Friday, July 29, 2005

The Grueling Ordeal

The day you hand back the last midterm of the semester is always the most grueling day of office hours.

You sit in your office all semester, twiddling your thumbs and chatting with your officemates. Nobody comes in to talk to you. You start giving out a lot of D's and F's on quizzes, but nobody comes to see you. You tell your students that you expect that if they are not doing well, that they will come see you, but nobody comes to see you until there are only a few weeks left in the semester. And it's always the same thing:

"I'm obviously not doing well in your class. I've failed half the tests and quizzes. What can I do to pass the final exam?"

Well, given that the final exam is in A WEEK, probably not much.

I mean, let's face it. There are limits to how much math a person can learn in one sitting. If you didn't learn the stuff back when I was teaching it, your chances of learning it all in one lump sum and being able to catch up in time for the final are about the same as the chances that I will lose 30 pounds in that same amount of time. If people could learn unlimited math in one sitting, I could teach this class in a week and a half of comfortable eight-hour days.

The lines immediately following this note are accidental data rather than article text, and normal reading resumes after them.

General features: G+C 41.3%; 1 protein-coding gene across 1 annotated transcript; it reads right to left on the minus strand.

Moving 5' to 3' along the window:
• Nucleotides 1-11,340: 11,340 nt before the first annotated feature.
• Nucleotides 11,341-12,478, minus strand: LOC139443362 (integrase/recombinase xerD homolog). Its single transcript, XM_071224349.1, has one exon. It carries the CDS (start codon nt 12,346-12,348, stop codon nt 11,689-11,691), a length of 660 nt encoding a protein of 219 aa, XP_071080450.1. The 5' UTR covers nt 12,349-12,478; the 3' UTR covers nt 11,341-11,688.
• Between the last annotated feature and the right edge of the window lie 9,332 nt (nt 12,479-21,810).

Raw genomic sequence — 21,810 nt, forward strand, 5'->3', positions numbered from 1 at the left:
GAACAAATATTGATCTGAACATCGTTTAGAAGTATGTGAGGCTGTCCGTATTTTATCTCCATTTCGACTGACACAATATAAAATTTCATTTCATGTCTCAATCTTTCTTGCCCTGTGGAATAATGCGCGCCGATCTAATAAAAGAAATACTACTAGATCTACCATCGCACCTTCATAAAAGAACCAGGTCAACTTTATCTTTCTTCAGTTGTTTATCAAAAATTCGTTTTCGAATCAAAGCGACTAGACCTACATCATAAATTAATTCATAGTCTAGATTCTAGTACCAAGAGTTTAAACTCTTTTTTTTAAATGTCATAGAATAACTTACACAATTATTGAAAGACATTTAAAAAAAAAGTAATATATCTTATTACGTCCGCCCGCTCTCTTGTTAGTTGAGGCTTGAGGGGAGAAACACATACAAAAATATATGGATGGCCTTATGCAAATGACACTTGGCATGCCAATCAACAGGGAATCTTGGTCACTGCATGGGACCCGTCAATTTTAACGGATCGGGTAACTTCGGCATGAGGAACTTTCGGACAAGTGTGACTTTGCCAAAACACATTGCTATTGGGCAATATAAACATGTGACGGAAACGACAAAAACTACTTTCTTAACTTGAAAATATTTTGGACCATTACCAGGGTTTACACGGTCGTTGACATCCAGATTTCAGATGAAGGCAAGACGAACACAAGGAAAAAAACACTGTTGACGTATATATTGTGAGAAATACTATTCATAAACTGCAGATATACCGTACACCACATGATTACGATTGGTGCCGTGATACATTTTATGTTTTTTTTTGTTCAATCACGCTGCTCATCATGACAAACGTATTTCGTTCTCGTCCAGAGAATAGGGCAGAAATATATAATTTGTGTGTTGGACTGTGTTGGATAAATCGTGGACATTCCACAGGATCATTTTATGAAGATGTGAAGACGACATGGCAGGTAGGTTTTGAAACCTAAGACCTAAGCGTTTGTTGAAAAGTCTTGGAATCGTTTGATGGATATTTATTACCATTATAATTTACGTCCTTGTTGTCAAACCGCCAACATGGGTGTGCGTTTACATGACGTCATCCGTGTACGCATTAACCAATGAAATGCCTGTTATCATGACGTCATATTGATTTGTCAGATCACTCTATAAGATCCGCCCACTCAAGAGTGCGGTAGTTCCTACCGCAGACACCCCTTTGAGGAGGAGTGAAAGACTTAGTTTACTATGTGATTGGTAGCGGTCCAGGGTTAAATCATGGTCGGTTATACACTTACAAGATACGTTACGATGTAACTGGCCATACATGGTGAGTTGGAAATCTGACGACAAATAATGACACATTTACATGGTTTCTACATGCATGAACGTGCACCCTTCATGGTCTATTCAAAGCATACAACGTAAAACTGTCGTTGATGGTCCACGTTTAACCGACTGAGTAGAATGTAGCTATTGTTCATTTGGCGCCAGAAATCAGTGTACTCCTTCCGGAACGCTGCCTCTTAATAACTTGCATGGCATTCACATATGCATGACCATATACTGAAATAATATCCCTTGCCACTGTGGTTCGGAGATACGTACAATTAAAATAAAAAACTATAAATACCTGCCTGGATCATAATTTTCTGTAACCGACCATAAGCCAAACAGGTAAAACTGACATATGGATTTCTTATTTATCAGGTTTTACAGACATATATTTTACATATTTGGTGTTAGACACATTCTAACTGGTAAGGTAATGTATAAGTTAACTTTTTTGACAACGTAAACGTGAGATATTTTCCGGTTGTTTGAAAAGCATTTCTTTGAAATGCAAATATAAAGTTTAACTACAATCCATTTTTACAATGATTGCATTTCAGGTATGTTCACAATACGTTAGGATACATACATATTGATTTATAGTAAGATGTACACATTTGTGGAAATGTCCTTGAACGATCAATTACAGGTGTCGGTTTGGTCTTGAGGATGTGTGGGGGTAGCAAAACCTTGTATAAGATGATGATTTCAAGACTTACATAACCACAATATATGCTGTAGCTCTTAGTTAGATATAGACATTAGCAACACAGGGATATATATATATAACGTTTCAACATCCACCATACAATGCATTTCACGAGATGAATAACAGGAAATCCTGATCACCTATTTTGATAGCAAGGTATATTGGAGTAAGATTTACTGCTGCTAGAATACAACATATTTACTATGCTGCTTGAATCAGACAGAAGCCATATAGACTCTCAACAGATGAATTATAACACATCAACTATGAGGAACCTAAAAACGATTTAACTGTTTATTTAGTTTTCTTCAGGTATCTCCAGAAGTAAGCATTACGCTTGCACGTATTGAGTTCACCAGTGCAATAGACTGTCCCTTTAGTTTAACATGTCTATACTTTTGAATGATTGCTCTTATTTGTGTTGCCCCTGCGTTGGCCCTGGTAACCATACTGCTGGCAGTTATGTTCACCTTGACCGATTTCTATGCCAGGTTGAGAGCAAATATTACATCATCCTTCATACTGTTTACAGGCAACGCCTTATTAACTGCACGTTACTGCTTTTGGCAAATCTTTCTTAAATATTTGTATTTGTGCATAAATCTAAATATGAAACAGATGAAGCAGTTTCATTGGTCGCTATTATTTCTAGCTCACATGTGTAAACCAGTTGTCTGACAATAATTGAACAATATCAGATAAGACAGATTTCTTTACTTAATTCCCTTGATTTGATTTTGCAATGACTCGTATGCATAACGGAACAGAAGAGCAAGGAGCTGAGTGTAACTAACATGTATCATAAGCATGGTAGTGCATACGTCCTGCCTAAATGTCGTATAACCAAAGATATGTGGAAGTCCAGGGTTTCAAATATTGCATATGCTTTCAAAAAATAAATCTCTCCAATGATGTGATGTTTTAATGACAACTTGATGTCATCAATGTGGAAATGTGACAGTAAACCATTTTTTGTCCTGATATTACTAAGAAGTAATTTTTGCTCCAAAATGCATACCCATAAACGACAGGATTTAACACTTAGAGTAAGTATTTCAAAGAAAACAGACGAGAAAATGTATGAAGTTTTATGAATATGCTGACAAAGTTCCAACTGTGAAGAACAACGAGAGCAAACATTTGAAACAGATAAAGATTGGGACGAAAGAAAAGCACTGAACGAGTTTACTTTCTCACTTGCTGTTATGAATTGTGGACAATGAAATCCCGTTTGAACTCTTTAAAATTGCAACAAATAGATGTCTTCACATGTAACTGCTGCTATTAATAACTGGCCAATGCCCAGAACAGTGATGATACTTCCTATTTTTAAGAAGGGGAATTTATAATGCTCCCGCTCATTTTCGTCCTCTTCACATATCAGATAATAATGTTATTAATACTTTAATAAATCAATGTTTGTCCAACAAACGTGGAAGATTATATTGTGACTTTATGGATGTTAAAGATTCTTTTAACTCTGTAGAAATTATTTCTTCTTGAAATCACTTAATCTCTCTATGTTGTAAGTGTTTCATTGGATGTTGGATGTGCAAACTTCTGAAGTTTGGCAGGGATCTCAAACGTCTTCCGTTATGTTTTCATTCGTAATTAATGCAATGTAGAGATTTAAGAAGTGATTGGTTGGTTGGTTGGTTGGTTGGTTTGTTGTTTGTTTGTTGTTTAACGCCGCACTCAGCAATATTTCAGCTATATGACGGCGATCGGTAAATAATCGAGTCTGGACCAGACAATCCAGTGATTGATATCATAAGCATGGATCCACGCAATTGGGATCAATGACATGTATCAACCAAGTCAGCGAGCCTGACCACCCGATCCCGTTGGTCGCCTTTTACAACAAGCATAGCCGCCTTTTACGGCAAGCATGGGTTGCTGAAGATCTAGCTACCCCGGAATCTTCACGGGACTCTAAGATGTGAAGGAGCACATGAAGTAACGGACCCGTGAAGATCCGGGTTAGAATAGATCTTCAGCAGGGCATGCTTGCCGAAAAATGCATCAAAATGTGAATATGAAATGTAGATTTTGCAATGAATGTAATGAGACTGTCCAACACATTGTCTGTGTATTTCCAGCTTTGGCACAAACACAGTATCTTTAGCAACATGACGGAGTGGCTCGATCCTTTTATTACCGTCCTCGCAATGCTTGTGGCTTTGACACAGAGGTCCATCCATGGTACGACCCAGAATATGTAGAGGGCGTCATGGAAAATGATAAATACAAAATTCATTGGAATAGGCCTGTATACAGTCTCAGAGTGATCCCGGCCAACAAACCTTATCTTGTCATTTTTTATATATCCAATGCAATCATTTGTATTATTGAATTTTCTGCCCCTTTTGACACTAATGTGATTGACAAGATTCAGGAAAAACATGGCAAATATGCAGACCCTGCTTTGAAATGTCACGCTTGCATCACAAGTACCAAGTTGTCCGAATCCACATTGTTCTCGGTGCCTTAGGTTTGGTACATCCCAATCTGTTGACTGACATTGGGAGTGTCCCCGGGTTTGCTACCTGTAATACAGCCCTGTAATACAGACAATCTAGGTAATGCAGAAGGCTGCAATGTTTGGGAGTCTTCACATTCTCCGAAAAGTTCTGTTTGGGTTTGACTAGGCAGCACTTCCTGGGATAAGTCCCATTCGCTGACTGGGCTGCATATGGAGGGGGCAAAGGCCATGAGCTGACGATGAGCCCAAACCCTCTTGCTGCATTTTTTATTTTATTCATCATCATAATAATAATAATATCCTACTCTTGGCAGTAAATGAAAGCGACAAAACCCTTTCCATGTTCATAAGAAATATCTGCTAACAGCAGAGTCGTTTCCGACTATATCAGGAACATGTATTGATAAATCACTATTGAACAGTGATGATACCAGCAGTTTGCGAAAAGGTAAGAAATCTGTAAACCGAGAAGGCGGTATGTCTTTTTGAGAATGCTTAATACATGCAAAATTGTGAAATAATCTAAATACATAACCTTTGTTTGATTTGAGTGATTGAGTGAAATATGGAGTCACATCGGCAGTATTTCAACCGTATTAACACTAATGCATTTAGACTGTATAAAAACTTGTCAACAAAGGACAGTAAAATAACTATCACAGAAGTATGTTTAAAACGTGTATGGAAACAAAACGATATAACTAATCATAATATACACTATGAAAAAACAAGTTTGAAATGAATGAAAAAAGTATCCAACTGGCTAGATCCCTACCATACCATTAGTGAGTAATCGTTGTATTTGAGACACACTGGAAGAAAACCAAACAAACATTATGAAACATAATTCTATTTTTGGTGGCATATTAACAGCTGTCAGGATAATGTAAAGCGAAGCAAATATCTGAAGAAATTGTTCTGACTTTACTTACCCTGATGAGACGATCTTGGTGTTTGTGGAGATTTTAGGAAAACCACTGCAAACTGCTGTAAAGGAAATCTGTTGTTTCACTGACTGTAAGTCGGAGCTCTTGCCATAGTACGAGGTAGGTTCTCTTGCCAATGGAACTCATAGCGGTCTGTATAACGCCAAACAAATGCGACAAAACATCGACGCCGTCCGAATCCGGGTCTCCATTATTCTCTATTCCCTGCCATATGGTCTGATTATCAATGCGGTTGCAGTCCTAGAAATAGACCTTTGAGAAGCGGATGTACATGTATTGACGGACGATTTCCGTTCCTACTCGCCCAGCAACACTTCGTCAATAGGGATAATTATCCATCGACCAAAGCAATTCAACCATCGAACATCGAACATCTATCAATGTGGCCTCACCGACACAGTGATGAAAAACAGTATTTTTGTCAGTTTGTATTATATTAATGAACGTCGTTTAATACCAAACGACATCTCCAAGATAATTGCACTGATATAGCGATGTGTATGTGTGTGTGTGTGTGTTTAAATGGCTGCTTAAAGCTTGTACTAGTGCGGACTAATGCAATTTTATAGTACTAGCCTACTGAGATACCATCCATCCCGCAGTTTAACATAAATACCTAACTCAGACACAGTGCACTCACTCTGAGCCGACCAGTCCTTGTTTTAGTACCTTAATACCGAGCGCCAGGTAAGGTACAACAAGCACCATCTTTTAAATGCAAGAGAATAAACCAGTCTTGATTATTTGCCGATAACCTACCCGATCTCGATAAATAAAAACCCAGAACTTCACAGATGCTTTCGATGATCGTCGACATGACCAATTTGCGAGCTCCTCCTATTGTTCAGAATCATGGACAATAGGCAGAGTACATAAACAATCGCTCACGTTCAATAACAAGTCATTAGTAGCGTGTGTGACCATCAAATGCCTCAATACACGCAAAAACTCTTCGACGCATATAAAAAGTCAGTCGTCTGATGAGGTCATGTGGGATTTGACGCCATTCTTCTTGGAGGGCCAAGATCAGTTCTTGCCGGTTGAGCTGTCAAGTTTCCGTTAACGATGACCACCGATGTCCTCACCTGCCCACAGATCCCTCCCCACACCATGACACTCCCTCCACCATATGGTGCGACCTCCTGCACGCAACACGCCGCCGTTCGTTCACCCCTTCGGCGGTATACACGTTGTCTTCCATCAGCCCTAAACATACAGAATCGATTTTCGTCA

The students get desperate. They come in and try to beg for points. I had one student who got 6 out of 10 on a problem. I spent half an hour explaining to him that I can only grade him on what he writes on his exam paper, not what he was thinking, and that if he doesn't write the number pi/4 on his paper, I have no way of knowing that he came up with this number, especially when everywhere he should have written pi/4 he wrote the square root of 2 instead. "But I was thinking of pi/4," he complained. "I just wrote square root of 2." Yeah, I bet he was thinking of pi/4, especially while I was going over the problem in class just an hour or so earlier. But he kept on explaining to me what each line he wrote really meant, how writing "sec 2 = pi/3" really meant he was plugging pi/3 into the original function (which was tan x - 2x), how he had really come up with the right value even though he wrote something different, but discarded it immediately because he knew it was not the answer. He proceeded to give his work a deconstruction worthy of a PhD in English Literature, finding meaning where only meaningless symbols had been written into statements that weren't even true.

If it wasn't so pathetic, it'd be funny.